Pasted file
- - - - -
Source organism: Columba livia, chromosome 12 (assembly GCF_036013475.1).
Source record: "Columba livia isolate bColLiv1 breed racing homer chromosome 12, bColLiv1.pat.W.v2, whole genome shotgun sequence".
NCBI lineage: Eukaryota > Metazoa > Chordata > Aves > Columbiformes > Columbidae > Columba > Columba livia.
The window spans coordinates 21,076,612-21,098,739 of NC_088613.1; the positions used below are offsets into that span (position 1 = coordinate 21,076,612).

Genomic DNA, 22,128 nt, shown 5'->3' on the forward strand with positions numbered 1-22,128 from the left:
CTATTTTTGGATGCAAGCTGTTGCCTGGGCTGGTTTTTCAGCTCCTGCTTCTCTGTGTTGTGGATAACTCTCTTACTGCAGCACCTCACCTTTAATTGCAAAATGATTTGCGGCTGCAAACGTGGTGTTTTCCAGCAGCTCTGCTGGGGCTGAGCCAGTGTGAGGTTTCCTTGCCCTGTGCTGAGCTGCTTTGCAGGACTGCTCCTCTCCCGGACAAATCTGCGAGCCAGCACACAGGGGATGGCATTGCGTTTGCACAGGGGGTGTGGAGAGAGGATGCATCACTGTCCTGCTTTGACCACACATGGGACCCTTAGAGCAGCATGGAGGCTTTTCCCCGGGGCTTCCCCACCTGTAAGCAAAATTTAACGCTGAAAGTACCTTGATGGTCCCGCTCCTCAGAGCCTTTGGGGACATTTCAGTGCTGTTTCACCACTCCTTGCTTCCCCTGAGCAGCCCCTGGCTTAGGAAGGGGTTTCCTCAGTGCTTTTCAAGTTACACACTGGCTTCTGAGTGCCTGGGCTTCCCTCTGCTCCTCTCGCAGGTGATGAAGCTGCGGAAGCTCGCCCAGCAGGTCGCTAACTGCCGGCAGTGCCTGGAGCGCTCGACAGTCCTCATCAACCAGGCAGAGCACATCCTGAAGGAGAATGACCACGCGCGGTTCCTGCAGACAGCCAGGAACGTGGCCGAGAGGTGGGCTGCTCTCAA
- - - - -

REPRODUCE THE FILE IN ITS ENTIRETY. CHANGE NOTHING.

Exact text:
Source organism: Columba livia, chromosome 12 (assembly GCF_036013475.1).
Source record: "Columba livia isolate bColLiv1 breed racing homer chromosome 12, bColLiv1.pat.W.v2, whole genome shotgun sequence".
NCBI lineage: Eukaryota > Metazoa > Chordata > Aves > Columbiformes > Columbidae > Columba > Columba livia.
The window spans coordinates 21,076,612-21,098,739 of NC_088613.1; the positions used below are offsets into that span (position 1 = coordinate 21,076,612).

Genomic DNA, 22,128 nt, shown 5'->3' on the forward strand with positions numbered 1-22,128 from the left:
CTATTTTTGGATGCAAGCTGTTGCCTGGGCTGGTTTTTCAGCTCCTGCTTCTCTGTGTTGTGGATAACTCTCTTACTGCAGCACCTCACCTTTAATTGCAAAATGATTTGCGGCTGCAAACGTGGTGTTTTCCAGCAGCTCTGCTGGGGCTGAGCCAGTGTGAGGTTTCCTTGCCCTGTGCTGAGCTGCTTTGCAGGACTGCTCCTCTCCCGGACAAATCTGCGAGCCAGCACACAGGGGATGGCATTGCGTTTGCACAGGGGGTGTGGAGAGAGGATGCATCACTGTCCTGCTTTGACCACACATGGGACCCTTAGAGCAGCATGGAGGCTTTTCCCCGGGGCTTCCCCACCTGTAAGCAAAATTTAACGCTGAAAGTACCTTGATGGTCCCGCTCCTCAGAGCCTTTGGGGACATTTCAGTGCTGTTTCACCACTCCTTGCTTCCCCTGAGCAGCCCCTGGCTTAGGAAGGGGTTTCCTCAGTGCTTTTCAAGTTACACACTGGCTTCTGAGTGCCTGGGCTTCCCTCTGCTCCTCTCGCAGGTGATGAAGCTGCGGAAGCTCGCCCAGCAGGTCGCTAACTGCCGGCAGTGCCTGGAGCGCTCGACAGTCCTCATCAACCAGGCAGAGCACATCCTGAAGGAGAATGACCACGCGCGGTTCCTGCAGACAGCCAGGAACGTGGCCGAGAGGTGGGCTGCTCTCAA